Tudor added four new models to the Black Bay line in the Heritage collection at Baselworld 2017. It’s hard to argue with the success of the existing models, so what could they have added?
The first model to debut is the Black Bay Chrono. It’s a snowflake hands-equipped two register chrono with date at the six o’clock position. It certainly fits within the same context that a 1957 Omega Speedmaster fits. If you like a vintage look chronograph with a modern movement, the Black Bay Chrono might be for you. It will sell for $5050 on a riveted bracelet that fits that era it’s recalling without paying homage to any specific model.
The Heritage Black Bay Steel is the latest addition to the Black Bay line, and following the previous models, it’s a 3-hander with snowflake hands on the diver mid-case that’s been in use since Black Bay was introduced. Here, the bezel is now a brushed stainless steel instead of the previously anodized aluminum in colors. Here, Tudor is recalling a model that was introduced in 1995. If I’m honest, it wasn’t the watch for me then, and it isn’t now.
The Heritage Black Bay S&G is a steel and gold affair, with the common two-tone elements: gold crown, gold center link oyster bracelet, gold rotating coin edge bezel, with black and gold bezel insert. If you always wanted a steel and gold Submariner, this is your watch. It’s odd: I can see the people who would buy it in my mind’s eye, but I’d much rather wear a 30 year old gold and steel Datejust than the Black Bay S&G.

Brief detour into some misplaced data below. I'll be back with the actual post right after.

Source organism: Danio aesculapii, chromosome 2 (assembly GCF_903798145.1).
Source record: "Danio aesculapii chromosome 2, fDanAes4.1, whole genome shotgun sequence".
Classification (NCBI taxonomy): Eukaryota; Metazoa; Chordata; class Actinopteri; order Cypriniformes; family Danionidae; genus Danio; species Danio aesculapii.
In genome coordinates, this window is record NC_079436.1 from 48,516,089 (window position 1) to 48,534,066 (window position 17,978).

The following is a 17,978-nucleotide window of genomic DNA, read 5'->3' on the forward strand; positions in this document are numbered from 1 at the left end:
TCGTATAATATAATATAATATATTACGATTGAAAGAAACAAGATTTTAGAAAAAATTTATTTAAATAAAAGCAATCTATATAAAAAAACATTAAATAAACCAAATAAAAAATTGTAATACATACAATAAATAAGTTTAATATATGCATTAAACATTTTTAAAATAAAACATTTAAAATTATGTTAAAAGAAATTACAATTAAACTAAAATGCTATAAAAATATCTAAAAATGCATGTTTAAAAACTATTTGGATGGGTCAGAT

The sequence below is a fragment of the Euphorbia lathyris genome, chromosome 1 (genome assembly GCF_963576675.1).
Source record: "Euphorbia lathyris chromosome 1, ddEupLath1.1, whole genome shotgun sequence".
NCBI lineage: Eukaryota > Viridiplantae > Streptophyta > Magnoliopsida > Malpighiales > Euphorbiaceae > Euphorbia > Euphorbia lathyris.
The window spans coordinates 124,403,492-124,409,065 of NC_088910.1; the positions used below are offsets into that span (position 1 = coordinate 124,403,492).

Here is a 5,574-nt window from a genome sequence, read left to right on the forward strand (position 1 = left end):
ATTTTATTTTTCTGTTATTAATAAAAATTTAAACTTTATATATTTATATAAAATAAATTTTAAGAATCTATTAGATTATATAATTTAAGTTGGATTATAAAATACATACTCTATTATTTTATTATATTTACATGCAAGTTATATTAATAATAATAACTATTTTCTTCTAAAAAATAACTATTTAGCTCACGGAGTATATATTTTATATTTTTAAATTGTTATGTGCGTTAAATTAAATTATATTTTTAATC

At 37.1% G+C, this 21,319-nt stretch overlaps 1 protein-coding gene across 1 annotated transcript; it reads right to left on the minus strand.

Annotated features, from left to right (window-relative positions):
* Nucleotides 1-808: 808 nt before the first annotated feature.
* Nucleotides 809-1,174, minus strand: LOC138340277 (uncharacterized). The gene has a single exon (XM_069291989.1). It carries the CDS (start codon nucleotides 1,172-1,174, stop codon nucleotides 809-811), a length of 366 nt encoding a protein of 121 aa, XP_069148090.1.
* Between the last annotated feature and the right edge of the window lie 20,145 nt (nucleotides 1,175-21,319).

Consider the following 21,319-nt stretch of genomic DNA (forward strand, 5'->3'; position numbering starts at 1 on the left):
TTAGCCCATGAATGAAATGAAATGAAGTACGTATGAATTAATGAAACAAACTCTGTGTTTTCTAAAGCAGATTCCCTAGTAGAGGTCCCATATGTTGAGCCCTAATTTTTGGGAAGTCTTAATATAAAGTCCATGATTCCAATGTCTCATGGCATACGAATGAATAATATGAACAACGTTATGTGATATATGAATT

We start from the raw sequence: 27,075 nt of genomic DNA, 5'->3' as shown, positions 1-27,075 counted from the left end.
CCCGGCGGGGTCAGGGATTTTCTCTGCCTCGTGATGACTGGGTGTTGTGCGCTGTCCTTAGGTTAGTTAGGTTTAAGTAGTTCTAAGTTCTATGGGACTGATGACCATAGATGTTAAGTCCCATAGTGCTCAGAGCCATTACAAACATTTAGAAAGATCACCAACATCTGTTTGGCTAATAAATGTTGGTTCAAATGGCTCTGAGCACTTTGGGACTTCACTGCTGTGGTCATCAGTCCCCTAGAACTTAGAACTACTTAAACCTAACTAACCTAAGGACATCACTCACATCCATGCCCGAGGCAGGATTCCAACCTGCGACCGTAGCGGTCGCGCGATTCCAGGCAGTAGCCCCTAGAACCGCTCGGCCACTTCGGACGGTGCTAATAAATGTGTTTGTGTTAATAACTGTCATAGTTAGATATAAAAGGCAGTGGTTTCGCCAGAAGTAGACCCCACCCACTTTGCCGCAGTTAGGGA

Lastly, Tudor round out the new Black Bay additions with the Black Bay 41. Where last year we had the Black Bay Heritage 36mm with smooth bezel, this year it’s been upped to 41mm, which means it can share a case with the Tudor Ranger, keep the snowflake hands, and get the benefit of the MT in-house movement with 70 hours power reserve. This is sensible, and if you were thinking you’d like a 39mm Rolex Explorer, the Black Bay 41 should have your attention.
In my opinion, Tudor has some hits and some misses. I think they’re making a mistake introducing so many new Black Bay variations. The quintessential Black Bay is the Black Bay Red. The blue, black, and bronze all make sense. One smooth bezel variant is a little out there, using a diver dial for a dress style watch, but all these borders were blurred a few years ago. Making a larger size of the same watch to force the migration to in-house movements is a mission I can understand. The steel and gold, and the stainless brushed bezel are misses for me. They don’t make sense unless they’re trying to capture the market for people who want to wear a watch that looks like a Submariner in gold, can’t afford one, but do have 4750 CHF, in which case, more power to you. I don’t know who you are if you want the stainless bezel insert Black Bay. Some things are vintage, and should be paid homage; other things are just old. This is the latter.